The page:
[Haskell-beginners] Appending to a list

Adrian Neumann aneumann at inf.fu-berlin.de
Sun Feb 8 03:26:41 EST 2009

Yes, appending to the tail of a list is an expensive operation.
You may ask yourself why there is no pointer to the end of a list.  
That's because the end is in general not known (e.g. if the list is  
produced by a computation, or if it's infinite).
However if you know up front that your list will be finite and you  
don't rely on lazyness you may want to use a Data.Sequence instead

 > http://www.haskell.org/ghc/docs/latest/html/libraries/containers/ 


Am 07.02.2009 um 21:29 schrieb Francesco Bochicchio:

> Hi all,
> in my haskell exercises I often build list by appending values at  
> the end.
> But I read somewhere that in haskell this is inefficient since  
> there is no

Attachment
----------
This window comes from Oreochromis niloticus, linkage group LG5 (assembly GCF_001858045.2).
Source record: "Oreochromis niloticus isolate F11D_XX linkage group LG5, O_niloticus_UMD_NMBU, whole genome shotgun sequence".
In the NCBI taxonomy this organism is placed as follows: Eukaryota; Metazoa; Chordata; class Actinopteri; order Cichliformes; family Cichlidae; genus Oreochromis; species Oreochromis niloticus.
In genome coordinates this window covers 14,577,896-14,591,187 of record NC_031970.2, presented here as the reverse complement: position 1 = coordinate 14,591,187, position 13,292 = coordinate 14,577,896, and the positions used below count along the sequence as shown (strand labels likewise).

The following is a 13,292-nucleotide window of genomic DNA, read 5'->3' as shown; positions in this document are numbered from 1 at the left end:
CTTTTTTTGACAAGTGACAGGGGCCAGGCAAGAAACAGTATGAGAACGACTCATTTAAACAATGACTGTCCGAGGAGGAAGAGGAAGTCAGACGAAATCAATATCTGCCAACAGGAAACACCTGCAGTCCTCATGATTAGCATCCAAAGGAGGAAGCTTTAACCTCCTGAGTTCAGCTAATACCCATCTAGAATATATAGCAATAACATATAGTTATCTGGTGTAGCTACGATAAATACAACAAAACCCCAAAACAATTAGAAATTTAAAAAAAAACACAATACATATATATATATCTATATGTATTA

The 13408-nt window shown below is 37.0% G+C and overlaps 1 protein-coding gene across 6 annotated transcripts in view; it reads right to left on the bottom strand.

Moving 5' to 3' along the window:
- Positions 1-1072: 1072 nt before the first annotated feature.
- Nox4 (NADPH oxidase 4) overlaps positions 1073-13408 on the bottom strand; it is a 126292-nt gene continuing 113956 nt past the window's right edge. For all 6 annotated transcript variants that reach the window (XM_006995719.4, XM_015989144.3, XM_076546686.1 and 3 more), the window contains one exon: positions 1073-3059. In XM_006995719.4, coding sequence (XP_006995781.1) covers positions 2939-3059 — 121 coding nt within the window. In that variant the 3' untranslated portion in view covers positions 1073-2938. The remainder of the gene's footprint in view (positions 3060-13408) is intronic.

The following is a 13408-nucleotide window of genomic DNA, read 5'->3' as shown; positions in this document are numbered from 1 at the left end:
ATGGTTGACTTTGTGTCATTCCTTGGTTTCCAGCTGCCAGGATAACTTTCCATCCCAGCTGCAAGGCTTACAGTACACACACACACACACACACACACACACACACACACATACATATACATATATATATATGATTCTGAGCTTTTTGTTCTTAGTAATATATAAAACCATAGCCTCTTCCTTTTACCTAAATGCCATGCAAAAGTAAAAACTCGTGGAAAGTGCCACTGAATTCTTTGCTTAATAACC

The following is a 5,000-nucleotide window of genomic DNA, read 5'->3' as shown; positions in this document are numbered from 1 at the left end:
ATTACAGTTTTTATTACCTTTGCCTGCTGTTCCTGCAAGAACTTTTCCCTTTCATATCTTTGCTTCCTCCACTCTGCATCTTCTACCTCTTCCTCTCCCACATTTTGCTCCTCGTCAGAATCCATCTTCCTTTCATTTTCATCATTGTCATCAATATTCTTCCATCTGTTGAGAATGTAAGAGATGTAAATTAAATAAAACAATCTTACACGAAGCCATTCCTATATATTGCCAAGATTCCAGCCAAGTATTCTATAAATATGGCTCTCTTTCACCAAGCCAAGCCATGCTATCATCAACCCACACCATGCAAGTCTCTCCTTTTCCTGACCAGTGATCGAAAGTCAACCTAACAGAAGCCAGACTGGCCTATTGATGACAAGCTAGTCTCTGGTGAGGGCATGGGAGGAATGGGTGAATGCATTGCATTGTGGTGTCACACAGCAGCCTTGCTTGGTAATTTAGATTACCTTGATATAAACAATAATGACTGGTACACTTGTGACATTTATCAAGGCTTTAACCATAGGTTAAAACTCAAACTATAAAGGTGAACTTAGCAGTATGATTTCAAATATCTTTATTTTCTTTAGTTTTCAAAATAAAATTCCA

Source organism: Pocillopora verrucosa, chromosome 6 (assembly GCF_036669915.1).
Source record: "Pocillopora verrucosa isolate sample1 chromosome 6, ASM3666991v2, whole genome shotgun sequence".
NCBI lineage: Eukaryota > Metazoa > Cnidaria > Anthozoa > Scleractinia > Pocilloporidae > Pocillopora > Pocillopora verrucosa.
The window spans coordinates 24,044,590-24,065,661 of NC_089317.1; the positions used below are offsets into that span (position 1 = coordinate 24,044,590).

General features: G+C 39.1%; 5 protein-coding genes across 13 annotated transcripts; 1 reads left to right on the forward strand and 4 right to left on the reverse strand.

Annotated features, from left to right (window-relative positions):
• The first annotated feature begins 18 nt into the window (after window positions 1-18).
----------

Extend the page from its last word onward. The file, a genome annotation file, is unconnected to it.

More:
> 'pointer to the tail of the list'. I've also seen some example of  
> recursive
> functions which build the list tail-first and then in the base case  
> of the
> recursion returns the reverse of the accumulated results, counting  
> on the fact
> that in haskell 'reverse list'  just means 'consume the list from  
> the tail'.
> Just out of curiosity (I have no need to speed up my little  
> programs with which I try to teach myself
> some haskell): is this a consolidated pattern?   And are append  
> really expensive?
> Ciao
> -------
> FB
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> Beginners mailing list
> Beginners at haskell.org
> http://www.haskell.org/mailman/listinfo/beginners

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